The webinar was chaired by Steve Schneider who began the event by welcoming the attendees and panellists. The question of internet voting is raised on a regular basis and even more so on 6 May 2021, with voters in Scotland, Wales and England voting in a range of different elections, including for devolved Parliamentary elections, Police and Crime Commissioner elections, local elections and a Parliamentary by-election in Hartlepool. Steve began by asking all the speakers their thoughts on whether the challenges of internet voting outweigh the benefits.
Sven Heiberg began by using Estonia’s online voting system as a case study. In Estonia they are approaching their 12th election with online voting. Online voting is well and vastly used and one of the several voting methods available to support the accessibility and availability of elections. With that said, Sven did share that online voting does come with challenges. With any voting method there is an inherit conflict between credibility and transparency and we need full assurance in the integrity of a voting result. The system that is used in Estonia today is significantly different from the one they started with. Changes were made to improve the system. Overall, Sven stressed that online voting does have benefits but to gain these benefits without giving away election security, we must continue researching this topic.
Poorvi L. Vora discussed the number of open problems that need to be solved before we can use internet voting in elections that require secret ballots. Any small glitches or issues with an internet voting system will remove voter assurance and acceptance of any system. We need a voting system that is greater than a banking system, for example. We are often asked, if we can bank online, why can’t we vote online, and this is because there is a big difference in these scenarios. The vote needs to be anonymous yet provide evidence that the vote was provided by a voter. The security challenges are much harder to solve with internet voting than with online banking. It is also important to note that internet voting is not the only solution to accessibility issues. Postal voting can be mailed to remote locations. Poorvi concluded by saying that an internet voting system is not secure yet to be used.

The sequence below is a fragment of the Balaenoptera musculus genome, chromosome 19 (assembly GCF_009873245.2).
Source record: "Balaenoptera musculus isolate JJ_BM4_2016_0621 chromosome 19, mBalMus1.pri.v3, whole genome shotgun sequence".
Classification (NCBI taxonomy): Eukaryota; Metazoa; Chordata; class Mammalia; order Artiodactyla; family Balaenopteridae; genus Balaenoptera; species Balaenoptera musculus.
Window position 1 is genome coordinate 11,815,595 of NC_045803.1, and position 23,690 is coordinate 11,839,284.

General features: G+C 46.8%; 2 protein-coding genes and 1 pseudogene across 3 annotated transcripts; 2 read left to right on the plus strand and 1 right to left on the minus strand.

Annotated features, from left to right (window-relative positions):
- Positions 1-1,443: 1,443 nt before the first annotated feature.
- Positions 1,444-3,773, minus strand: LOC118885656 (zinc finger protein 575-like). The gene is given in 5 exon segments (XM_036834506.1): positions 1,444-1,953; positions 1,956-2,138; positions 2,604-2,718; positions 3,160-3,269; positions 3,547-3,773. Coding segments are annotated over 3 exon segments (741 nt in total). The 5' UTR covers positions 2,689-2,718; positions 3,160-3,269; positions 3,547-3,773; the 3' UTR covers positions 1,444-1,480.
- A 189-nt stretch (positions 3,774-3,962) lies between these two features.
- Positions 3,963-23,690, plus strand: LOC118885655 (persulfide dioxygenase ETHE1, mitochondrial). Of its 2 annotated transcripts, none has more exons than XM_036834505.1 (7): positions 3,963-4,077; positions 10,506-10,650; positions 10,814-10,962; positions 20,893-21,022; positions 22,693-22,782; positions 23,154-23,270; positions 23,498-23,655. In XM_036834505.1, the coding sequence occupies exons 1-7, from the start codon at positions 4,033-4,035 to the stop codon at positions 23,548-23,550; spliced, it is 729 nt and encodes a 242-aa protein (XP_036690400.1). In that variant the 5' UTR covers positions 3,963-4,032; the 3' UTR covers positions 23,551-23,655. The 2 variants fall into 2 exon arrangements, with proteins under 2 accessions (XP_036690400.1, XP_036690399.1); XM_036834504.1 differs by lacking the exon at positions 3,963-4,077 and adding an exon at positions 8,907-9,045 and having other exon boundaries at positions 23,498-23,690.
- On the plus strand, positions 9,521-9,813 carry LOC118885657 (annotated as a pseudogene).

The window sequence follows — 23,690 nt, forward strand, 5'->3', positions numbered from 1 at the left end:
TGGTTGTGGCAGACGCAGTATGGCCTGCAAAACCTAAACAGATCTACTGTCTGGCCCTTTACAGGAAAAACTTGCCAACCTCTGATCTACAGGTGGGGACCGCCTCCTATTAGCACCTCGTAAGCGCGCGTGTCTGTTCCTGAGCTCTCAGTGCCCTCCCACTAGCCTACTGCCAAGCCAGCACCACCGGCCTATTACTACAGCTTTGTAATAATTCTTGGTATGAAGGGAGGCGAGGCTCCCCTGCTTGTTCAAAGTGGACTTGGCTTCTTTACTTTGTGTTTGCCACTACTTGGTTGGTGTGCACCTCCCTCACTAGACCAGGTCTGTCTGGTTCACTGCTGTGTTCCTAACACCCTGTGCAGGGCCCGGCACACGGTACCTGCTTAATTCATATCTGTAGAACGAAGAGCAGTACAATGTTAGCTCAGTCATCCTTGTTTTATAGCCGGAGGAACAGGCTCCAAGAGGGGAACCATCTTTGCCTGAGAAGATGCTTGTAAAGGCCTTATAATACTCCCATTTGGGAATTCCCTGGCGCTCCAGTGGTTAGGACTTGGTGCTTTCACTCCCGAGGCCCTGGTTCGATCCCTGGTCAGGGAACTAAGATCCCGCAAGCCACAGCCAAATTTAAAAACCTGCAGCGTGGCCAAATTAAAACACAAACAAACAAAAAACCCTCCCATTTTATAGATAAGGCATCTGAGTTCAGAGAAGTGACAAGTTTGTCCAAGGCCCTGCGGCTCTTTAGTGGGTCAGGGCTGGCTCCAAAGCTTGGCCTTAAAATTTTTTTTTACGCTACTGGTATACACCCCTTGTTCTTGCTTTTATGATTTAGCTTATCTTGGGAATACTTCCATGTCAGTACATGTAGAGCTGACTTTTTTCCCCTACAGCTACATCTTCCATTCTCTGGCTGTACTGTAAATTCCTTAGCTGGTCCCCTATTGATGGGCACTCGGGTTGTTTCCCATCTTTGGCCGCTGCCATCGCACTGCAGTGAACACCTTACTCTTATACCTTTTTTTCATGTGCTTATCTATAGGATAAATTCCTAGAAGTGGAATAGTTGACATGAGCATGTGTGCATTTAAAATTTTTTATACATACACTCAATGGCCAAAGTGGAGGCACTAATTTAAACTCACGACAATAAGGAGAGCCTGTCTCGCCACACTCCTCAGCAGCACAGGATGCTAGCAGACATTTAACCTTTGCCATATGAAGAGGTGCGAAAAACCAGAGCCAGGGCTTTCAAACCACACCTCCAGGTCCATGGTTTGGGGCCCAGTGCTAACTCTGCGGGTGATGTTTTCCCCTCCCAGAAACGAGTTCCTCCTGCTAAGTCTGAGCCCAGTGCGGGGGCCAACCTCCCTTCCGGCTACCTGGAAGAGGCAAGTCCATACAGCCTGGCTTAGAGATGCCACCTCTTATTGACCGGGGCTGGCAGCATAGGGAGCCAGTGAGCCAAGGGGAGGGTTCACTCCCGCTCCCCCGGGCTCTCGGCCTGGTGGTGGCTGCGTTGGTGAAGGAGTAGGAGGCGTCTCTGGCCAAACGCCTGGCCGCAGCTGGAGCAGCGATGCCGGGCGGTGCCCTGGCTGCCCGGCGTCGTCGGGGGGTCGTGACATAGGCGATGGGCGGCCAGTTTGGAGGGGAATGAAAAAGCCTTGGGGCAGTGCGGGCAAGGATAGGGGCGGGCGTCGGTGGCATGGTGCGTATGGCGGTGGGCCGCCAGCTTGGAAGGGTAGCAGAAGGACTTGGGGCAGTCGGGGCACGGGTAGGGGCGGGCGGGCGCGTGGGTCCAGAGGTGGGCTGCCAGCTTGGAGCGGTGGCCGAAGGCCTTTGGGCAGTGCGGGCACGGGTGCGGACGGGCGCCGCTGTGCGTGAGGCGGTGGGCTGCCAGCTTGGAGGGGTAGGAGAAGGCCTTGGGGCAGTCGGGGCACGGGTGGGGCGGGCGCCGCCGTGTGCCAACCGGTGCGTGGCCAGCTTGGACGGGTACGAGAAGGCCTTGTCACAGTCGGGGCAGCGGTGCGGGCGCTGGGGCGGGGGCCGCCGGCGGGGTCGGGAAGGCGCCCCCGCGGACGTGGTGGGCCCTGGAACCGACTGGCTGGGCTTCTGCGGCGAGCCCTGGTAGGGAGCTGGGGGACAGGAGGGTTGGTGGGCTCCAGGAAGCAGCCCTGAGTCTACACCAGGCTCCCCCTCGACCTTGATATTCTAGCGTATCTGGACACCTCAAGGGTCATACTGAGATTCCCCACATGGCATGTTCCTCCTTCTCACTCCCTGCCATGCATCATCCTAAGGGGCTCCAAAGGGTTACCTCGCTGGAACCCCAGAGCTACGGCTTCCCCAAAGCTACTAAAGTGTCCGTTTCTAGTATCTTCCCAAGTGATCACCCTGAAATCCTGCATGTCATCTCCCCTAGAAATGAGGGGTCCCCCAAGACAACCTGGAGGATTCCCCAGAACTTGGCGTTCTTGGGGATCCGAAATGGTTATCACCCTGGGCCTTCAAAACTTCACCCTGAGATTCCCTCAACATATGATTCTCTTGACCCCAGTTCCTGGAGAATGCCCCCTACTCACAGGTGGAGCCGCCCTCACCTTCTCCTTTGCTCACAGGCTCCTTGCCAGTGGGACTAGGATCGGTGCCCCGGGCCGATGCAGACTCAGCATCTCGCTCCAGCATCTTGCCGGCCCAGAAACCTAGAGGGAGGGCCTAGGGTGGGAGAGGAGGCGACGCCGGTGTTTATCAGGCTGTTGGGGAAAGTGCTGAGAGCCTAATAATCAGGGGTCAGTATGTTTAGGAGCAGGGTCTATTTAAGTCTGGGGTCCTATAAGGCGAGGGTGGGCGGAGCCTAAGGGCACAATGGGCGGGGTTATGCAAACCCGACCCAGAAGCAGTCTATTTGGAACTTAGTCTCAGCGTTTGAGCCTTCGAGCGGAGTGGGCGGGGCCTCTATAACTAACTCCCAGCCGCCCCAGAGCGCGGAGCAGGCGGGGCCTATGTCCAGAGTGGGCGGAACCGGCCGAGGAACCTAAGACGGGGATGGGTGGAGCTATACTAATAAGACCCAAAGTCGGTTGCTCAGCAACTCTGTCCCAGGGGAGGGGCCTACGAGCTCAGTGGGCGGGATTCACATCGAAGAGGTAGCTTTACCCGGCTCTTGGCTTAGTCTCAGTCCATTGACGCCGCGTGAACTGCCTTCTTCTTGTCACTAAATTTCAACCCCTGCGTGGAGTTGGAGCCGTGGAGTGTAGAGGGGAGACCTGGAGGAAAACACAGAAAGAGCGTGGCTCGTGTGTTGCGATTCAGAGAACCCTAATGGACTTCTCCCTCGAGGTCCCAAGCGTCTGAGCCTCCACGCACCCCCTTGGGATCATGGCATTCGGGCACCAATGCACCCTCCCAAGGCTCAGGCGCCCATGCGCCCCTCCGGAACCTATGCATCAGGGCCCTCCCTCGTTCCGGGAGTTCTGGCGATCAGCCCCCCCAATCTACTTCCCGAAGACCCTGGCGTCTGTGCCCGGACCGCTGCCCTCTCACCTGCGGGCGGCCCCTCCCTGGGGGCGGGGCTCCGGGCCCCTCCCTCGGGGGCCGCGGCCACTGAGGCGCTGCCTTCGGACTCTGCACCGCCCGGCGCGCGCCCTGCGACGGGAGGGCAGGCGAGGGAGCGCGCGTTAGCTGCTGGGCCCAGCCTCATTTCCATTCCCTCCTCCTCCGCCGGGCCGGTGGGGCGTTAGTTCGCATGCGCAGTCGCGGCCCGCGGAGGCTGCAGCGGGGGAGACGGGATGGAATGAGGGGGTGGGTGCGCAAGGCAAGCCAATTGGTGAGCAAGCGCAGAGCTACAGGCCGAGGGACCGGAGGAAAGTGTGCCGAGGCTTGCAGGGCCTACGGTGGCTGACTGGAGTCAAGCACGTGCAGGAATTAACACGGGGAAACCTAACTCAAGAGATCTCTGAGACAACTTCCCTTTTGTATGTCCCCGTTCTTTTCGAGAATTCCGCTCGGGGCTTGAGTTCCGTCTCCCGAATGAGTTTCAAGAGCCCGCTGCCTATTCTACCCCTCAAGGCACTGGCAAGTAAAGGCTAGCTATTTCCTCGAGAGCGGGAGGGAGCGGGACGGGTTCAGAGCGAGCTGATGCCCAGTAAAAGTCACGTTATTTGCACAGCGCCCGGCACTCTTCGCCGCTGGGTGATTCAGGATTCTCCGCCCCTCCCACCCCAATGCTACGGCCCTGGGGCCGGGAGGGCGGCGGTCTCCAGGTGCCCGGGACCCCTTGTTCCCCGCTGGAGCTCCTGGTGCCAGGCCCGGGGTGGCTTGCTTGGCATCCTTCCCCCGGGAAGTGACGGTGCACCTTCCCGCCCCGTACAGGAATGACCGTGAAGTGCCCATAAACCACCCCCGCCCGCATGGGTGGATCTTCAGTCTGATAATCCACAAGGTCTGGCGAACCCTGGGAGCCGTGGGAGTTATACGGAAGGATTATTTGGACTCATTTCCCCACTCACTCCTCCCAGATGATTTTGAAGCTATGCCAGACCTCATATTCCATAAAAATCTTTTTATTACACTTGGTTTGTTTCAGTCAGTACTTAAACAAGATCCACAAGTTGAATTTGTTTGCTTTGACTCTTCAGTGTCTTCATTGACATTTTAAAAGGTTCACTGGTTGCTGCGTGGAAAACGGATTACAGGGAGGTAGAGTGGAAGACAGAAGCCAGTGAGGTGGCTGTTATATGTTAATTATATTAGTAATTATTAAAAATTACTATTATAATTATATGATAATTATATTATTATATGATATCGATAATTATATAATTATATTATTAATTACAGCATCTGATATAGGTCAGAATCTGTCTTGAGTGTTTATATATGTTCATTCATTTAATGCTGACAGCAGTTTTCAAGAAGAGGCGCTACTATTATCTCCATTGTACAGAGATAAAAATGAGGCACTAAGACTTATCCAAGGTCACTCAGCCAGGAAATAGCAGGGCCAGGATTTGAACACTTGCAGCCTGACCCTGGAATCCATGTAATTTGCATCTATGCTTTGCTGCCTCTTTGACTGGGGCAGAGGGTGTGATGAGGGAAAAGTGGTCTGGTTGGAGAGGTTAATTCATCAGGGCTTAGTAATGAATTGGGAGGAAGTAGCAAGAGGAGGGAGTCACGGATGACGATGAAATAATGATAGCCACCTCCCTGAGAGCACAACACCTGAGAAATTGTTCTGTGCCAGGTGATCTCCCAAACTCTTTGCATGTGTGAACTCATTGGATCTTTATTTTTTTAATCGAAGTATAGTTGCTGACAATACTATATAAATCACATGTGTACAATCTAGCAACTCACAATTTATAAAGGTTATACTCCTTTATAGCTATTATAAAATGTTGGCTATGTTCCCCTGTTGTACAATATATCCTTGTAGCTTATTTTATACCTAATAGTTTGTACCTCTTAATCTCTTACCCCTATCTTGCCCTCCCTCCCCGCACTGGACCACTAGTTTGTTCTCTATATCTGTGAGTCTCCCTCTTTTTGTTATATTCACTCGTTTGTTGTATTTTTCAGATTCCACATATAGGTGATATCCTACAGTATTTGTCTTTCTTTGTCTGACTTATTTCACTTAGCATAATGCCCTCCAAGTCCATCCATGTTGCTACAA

Nick Hatton looked at accessibility and secrecy and how they complement one another when it comes to online voting. Most voters who are visually impaired in the UK still need assistance from someone else to vote. Though there are current accessibility measures such as brail voting devices, there is also a demand for change. Australia, for example, had a demand to provide a solution to allow the blind and partially sighted community to vote in secrecy and without supervision. In response they provided the iVote voting system that allowed voters to vote using an online and telephone system. Nick concluded in saying that by improving accessibility, the right to vote in secrecy has been protected and has significant benefits.
Lastly, Michael Wordingham shared that in a recent survey less than half of blind people are satisfied with the current voting system. The element of independence in voting is crucial and needed. Unfortunately, Michael experienced technical issues and was not able to finish his presentation but joined again for the Q&A session.
During the Q&A session a variety of questions from the audience were answered by the panel. We looked at how we can ensure that voters trust can be gained in showing that a system is fair, possible methods to detect or stop voter intimidation, whether the push for internet voting should come from the national or local level election offices and more.